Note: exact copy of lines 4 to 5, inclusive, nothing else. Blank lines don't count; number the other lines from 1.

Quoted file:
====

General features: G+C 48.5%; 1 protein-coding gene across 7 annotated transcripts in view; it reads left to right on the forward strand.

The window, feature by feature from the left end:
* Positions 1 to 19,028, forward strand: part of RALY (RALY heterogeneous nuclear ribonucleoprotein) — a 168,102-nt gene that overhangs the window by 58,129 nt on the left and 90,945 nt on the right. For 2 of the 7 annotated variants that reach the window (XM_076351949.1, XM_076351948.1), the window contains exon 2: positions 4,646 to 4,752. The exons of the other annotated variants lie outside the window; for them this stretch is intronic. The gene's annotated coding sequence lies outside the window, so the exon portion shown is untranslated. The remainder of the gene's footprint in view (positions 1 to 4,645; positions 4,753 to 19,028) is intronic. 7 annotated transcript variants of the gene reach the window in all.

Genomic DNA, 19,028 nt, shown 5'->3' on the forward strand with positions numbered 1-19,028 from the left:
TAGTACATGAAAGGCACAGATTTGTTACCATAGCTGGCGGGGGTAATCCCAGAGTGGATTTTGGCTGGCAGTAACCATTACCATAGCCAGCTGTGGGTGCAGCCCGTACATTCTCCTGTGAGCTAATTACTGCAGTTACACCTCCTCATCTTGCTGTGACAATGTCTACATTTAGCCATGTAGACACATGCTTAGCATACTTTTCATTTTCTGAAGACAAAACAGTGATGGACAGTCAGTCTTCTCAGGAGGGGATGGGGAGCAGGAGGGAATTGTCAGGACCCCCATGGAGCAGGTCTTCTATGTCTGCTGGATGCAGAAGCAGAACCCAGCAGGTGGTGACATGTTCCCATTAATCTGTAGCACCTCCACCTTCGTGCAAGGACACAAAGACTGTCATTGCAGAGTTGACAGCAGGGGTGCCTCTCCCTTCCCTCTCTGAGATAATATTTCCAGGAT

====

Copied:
Genomic DNA, 19,028 nt, shown 5'->3' on the forward strand with positions numbered 1-19,028 from the left:
TAGTACATGAAAGGCACAGATTTGTTACCATAGCTGGCGGGGGTAATCCCAGAGTGGATTTTGGCTGGCAGTAACCATTACCATAGCCAGCTGTGGGTGCAGCCCGTACATTCTCCTGTGAGCTAATTACTGCAGTTACACCTCCTCATCTTGCTGTGACAATGTCTACATTTAGCCATGTAGACACATGCTTAGCATACTTTTCATTTTCTGAAGACAAAACAGTGATGGACAGTCAGTCTTCTCAGGAGGGGATGGGGAGCAGGAGGGAATTGTCAGGACCCCCATGGAGCAGGTCTTCTATGTCTGCTGGATGCAGAAGCAGAACCCAGCAGGTGGTGACATGTTCCCATTAATCTGTAGCACCTCCACCTTCGTGCAAGGACACAAAGACTGTCATTGCAGAGTTGACAGCAGGGGTGCCTCTCCCTTCCCTCTCTGAGATAATATTTCCAGGAT